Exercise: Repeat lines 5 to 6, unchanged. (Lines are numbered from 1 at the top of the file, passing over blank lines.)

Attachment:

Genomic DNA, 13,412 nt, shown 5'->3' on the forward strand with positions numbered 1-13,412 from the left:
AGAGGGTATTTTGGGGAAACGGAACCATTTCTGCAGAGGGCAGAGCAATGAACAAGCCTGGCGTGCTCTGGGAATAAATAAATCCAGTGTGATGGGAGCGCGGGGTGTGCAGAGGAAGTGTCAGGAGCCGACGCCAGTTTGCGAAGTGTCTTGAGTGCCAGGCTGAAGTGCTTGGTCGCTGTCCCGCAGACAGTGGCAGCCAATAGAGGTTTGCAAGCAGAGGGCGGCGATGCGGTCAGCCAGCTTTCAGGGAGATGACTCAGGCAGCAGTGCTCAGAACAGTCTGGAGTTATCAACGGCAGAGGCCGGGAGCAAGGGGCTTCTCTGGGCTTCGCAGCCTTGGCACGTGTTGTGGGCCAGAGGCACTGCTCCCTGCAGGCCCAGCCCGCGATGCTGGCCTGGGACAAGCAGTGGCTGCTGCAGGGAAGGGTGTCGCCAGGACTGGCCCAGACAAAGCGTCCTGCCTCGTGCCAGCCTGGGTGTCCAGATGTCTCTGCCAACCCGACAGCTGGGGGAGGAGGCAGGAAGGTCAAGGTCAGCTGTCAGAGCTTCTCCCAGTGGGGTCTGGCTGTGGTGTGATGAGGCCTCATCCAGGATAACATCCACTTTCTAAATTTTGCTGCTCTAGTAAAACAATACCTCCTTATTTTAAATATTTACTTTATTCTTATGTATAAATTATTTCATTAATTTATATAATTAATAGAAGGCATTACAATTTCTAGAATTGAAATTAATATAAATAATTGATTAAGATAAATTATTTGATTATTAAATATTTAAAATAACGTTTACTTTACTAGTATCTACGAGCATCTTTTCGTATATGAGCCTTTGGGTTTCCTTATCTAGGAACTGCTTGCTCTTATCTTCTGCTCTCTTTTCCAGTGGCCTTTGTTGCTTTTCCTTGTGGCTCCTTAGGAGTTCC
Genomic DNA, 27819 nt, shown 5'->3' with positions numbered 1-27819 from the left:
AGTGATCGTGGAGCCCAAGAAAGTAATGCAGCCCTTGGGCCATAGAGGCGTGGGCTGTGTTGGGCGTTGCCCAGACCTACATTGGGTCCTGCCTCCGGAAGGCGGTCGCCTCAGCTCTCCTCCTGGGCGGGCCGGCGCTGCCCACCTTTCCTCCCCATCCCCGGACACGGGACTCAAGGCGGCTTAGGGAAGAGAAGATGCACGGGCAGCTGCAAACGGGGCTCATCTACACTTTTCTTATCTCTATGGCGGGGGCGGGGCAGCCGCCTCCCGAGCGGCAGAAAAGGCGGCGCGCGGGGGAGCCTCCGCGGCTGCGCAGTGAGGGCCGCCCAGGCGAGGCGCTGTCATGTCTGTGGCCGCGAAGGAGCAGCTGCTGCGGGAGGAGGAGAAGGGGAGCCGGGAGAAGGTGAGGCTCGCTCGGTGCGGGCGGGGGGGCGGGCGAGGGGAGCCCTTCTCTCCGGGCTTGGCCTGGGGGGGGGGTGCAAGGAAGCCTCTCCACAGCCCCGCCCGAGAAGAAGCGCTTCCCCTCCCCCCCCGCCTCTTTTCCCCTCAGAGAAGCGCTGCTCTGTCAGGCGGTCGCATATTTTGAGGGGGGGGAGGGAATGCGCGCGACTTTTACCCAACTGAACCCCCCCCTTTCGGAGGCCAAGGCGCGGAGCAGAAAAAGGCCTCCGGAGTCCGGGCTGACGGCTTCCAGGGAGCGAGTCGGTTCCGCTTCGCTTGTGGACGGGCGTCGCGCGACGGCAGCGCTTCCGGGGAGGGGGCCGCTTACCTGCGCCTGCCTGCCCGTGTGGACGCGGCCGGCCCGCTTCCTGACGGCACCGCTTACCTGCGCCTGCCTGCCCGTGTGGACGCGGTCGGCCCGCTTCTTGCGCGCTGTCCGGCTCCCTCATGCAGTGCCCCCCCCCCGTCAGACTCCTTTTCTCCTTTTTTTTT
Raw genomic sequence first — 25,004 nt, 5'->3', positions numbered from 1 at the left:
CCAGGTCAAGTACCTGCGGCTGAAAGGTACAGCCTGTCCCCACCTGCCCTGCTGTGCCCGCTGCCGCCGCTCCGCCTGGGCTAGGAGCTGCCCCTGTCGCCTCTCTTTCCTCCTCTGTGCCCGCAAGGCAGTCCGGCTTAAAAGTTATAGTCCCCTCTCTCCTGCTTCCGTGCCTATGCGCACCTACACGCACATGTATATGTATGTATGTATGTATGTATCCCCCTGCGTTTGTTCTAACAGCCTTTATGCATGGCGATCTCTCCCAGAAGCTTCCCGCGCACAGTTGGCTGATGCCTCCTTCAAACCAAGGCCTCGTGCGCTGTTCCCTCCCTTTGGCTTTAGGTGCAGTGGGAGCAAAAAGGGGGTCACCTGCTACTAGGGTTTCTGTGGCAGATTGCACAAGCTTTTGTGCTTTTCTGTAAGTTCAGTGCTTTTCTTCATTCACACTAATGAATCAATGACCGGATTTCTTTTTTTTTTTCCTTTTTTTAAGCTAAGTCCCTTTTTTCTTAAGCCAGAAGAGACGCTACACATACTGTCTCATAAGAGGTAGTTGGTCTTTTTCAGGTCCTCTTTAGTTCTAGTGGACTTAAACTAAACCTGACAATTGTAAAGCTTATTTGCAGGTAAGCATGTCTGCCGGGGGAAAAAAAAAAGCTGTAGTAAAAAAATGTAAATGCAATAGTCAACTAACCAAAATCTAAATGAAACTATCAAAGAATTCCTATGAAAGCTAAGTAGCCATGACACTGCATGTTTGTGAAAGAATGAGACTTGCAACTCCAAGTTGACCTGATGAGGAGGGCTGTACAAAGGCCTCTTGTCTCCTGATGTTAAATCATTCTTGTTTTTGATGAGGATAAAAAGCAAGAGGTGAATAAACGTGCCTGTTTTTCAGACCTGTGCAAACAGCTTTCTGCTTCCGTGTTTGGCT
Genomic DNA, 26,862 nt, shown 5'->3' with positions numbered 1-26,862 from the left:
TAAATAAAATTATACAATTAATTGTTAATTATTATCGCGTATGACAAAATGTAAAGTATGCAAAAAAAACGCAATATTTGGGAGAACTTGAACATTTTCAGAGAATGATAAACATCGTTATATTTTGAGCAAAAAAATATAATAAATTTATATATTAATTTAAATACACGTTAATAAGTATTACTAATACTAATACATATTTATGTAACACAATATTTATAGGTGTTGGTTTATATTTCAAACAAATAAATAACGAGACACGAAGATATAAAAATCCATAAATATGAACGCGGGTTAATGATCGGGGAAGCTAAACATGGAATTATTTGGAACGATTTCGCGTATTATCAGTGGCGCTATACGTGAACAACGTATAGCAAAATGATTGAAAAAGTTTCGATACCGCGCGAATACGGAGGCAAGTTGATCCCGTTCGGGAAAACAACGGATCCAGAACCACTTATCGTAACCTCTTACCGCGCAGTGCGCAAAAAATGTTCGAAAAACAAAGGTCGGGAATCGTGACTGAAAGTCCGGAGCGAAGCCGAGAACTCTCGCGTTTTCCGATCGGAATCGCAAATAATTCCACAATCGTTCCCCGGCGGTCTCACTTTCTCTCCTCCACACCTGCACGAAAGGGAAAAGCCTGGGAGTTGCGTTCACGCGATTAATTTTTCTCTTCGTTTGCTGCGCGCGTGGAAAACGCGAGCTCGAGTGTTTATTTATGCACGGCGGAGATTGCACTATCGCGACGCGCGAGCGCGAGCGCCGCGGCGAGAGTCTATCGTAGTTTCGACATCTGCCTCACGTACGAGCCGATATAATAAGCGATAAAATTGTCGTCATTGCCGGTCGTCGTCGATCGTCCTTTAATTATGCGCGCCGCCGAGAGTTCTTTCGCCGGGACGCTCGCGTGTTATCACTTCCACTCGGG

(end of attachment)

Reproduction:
Raw genomic sequence first — 25,004 nt, 5'->3', positions numbered from 1 at the left:
CCAGGTCAAGTACCTGCGGCTGAAAGGTACAGCCTGTCCCCACCTGCCCTGCTGTGCCCGCTGCCGCCGCTCCGCCTGGGCTAGGAGCTGCCCCTGTCGCCTCTCTTTCCTCCTCTGTGCCCGCAAGGCAGTCCGGCTTAAAAGTTATAGTCCCCTCTCTCCTGCTTCCGTGCCTATGCGCACCTACACGCACATGTATATGTATGTATGTATGTATGTATCCCCCTGCGTTTGTTCTAACAGCCTTTATGCATGGCGATCTCTCCCAGAAGCTTCCCGCGCACAGTTGGCTGATGCCTCCTTCAAACCAAGGCCTCGTGCGCTGTTCCCTCCCTTTGGCTTTAGGTGCAGTGGGAGCAAAAAGGGGGTCACCTGCTACTAGGGTTTCTGTGGCAGATTGCACAAGCTTTTGTGCTTTTCTGTAAGTTCAGTGCTTTTCTTCATTCACACTAATGAATCAATGACCGGATTTCTTTTTTTTTTTCCTTTTTTTAAGCTAAGTCCCTTTTTTCTTAAGCCAGAAGAGACGCTACACATACTGTCTCATAAGAGGTAGTTGGTCTTTTTCAGGTCCTCTTTAGTTCTAGTGGACTTAAACTAAACCTGACAATTGTAAAGCTTATTTGCAGGTAAGCATGTCTGCCGGGGGAAAAAAAAAAGCTGTAGTAAAAAAATGTAAATGCAATAGTCAACTAACCAAAATCTAAATGAAACTATCAAAGAATTCCTATGAAAGCTAAGTAGCCATGACACTGCATGTTTGTGAAAGAATGAGACTTGCAACTCCAAGTTGACCTGATGAGGAGGGCTGTACAAAGGCCTCTTGTCTCCTGATGTTAAATCATTCTTGTTTTTGATGAGGATAAAAAGCAAGAGGTGAATAAACGTGCCTGTTTTTCAGACCTGTGCAAACAGCTTTCTGCTTCCGTGTTTGGCT